The U.S Forest Service has turned thumbs down on the first of nine megaloads of mining equipment bound for the Alberta tar sands proposed to travel across the winding, wild and scenic Highway 12 river corridor from the Port of Lewiston to Montana. "The authorization of oversized loads needs to consider the continued enjoyment of this area by people traveling, living, working and recreating in the corridor, particularly during the season of heavy visitor use," Clearwater-Nez Perce National Forest Supervisor Rick Brazell wrote in a letter to the Idaho Transportation Department; you can read it here. "The experience people expect to find is a narrow, winding road with beautiful views of the Lochsa and Clearwater Rivers and surrounding wild lands, with road-side turnouts available for them to take it all in This is the experience marketed by the ITD website and Scenic Byways brochures and is found in Forest Service information as well."
U.S. District Judge Lynn Winmill ruled in February that the Forest Service has a duty to regulate such loads in the wild and scenic river corridor, whereas previously it had ceded that authority to ITD. Now, Brazell wrote, the Forest Service is reviewing any loads that will require traffic on the highway to be fully stopped, require longer than 12 hours to travel through the corridor, or require physical modification of the roadway or adjacent vegetation. The Omega Morgan proposal for the first of nine gigantic loads, this one a water purification vessel weighing 644,000 pounds, 255 feet long and 21 feet wide, triggered all three of those criteria, Brazell wrote. Plus, he noted that formal consultation with the Nez Perce Tribe would be required to approve any loads meeting those criteria, "which may take substantial time."
Wrote Brazell to ITD, "I appreciate your authority and expertise in matters relating to highway travel and safety and have committed my staff to continue to work with you as they have in the past to facilitate your management, operations and maintenance of Highway 12. However, the U.S. District Court has ruled that my agency has full authority to protect the Wild and Scenic River corridor and its values notwithstanding the State's easement for U.S. 12. I hope you will work with us as we seek to redeem our respective duties." Click below for a full report from the Lewiston Tribune via the AP.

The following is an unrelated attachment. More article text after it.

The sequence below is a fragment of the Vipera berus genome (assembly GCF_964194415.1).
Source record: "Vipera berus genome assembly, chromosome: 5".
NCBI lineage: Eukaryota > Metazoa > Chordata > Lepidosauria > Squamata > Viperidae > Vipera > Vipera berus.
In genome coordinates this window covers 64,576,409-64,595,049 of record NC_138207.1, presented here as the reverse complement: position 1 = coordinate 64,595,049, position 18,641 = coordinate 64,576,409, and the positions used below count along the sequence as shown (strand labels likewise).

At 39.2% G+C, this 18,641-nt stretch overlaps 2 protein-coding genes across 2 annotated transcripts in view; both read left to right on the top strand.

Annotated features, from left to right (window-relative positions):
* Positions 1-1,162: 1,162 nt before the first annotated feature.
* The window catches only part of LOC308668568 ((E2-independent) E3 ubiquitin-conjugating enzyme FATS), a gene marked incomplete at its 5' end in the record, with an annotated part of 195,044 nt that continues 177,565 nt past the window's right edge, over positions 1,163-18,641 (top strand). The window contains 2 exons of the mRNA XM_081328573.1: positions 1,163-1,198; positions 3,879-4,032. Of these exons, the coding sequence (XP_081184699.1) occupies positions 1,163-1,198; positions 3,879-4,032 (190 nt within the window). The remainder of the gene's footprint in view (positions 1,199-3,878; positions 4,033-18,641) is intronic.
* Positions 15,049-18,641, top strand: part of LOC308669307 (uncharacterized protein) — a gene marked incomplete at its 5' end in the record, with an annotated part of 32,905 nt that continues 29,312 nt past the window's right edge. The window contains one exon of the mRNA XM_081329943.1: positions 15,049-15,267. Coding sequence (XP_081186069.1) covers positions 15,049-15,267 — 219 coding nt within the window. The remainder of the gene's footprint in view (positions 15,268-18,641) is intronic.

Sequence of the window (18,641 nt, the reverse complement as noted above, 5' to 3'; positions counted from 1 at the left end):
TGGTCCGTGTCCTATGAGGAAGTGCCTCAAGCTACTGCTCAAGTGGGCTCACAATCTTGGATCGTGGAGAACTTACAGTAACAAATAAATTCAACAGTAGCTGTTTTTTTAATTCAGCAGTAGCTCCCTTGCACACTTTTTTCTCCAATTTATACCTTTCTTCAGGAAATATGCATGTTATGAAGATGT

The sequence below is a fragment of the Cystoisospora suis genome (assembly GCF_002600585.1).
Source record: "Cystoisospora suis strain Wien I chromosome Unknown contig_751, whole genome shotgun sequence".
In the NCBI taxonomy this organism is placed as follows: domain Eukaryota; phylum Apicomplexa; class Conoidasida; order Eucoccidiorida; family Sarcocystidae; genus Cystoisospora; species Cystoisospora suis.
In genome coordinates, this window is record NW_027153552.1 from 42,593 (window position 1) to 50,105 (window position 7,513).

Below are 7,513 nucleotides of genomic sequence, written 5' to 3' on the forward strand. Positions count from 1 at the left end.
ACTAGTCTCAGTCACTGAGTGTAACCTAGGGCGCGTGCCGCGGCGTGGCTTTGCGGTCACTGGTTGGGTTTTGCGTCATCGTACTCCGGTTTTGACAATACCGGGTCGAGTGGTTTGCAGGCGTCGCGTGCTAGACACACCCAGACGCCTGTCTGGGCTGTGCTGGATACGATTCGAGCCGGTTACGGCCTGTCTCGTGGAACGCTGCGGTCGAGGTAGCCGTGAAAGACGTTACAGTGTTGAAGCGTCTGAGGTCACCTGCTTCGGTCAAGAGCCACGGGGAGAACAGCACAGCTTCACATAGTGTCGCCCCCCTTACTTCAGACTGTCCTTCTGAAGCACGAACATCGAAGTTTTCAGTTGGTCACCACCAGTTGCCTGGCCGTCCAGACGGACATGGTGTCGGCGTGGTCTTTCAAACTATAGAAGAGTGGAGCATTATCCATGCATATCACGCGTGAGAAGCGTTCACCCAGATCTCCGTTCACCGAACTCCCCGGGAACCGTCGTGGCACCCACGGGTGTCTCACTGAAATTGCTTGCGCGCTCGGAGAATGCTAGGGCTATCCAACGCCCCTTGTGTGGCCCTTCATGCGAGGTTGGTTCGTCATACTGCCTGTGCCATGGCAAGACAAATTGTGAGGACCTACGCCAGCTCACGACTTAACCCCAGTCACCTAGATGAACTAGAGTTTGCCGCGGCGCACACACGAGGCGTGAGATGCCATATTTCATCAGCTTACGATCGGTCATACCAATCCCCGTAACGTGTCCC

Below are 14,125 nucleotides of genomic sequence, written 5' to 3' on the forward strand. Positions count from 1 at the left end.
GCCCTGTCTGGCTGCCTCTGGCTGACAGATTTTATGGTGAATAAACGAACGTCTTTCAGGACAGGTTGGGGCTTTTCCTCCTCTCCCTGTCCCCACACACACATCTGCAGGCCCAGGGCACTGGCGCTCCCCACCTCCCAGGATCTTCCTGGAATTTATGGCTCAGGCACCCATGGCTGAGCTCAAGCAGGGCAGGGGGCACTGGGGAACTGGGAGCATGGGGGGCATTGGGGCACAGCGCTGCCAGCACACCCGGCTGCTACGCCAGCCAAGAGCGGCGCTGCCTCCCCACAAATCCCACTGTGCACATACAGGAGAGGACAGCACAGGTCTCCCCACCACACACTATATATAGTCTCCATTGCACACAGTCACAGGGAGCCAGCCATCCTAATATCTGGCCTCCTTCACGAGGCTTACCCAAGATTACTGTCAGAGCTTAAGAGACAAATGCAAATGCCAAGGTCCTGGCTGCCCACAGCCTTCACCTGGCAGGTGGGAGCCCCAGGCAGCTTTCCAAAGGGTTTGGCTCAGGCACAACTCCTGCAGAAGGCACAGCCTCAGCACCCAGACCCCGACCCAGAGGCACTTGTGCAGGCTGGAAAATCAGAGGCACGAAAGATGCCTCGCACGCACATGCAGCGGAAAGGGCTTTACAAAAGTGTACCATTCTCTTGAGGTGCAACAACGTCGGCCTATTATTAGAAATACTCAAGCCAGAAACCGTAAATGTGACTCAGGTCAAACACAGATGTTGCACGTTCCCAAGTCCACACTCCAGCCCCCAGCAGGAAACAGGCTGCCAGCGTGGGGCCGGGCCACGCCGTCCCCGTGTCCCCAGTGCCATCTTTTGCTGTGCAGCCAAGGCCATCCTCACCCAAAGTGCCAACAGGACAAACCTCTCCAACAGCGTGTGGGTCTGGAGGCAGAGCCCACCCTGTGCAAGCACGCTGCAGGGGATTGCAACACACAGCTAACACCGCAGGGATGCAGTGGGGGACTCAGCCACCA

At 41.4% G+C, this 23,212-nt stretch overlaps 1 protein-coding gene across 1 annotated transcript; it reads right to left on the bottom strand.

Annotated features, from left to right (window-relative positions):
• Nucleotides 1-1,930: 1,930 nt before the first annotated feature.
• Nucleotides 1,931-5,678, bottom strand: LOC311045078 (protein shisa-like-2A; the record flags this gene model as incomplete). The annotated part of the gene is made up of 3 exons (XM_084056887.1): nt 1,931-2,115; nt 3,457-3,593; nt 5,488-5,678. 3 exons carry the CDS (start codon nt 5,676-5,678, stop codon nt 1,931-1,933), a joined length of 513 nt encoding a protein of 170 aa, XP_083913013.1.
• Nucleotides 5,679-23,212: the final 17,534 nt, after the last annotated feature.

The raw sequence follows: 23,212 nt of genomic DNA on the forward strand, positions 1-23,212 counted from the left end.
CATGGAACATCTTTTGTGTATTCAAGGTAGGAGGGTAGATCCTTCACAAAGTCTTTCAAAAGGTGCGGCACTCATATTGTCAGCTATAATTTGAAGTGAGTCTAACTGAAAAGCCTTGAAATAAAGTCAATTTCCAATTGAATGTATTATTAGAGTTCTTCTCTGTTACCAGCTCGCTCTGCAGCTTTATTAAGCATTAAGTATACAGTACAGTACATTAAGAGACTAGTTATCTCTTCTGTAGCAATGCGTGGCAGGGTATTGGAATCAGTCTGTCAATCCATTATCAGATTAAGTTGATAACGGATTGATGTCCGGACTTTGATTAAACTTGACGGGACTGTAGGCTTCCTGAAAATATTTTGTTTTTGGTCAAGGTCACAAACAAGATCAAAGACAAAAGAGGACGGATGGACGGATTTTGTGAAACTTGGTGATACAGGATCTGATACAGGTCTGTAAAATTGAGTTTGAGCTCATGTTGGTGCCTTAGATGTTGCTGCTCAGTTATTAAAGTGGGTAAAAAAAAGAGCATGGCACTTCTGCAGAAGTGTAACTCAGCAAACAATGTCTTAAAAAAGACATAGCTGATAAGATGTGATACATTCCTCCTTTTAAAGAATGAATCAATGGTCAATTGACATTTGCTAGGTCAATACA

Forest Service opposes proposed megaload shipment
LEWISTON, Idaho (AP) — The U.S. Forest Service has told the Idaho Department of Transportation it can't support an application for a massive shipment to move on U.S. Highway 12 across northern Idaho and into Montana.
The Lewiston Tribune reports (http://bit.ly/11v5q83) in a story on Saturday that Nez Perce-Clearwater National Forest Supervisor Rick Brazell sent a letter to ITD Chief Deputy Scott Stokes informing him of the federal agency's decision.
The state agency is considering an application from Omega Morgan to move a water purification vessel weighing 644,000 pounds from the Port of Lewiston along the Wild and Scenic River corridor to the Montana border. The load would be 255 feet long and 21 feet wide.
Brazell said in the letter that the agency will review any load that requires traffic to be fully stopped, can't complete the route in 12 hours, or that requires physical modification of the roadway or nearby vegetation. Brazell said the Omega Morgan load hits all three categories.
"Until we have a clear understanding of those potential impacts, I cannot support authorization of such oversized loads through the National Forest or within the Wild and Scenic River corridor," Brazell wrote.
Transportation Department spokesman Jeff Stratten in an email to the newspaper said the agency officials "will be discussing the letter with the Forest Service to review its concerns."
U.S. District Judge B. Lynn Winmill in a ruling in February following a lawsuit by a conservation group made clear the Forest Service had authority to get involved in the state's decision to permit the large shipments, and in fact "acted unlawfully" by standing on the sidelines in previous megaload shipments.
Brazell said he wants the state, Forest Service, Federal Highway Administration and Nez Perce Tribe to define "the physical and intrinsic values associated with the Highway 12 corridor that may be affected by oversized loads."
"We want to get something going so we can show (the judge) we are doing our due diligence and trying to look out for the wild and scenic river and the tribe's interests," Brazell said.
He said he's open to a discussion on what defines a megaload. The state, since Winmill's ruling, has been seeking the Forest Service's approval for every oversized load on the corridor.
"We want to get to the point of let's quit worrying about a big combine coming through and get to the stuff everybody was worried about in the first place, the really big stuff," he said.
Information from: Lewiston Tribune, http://www.lmtribune.com
Copyright 2013 The Associated Press.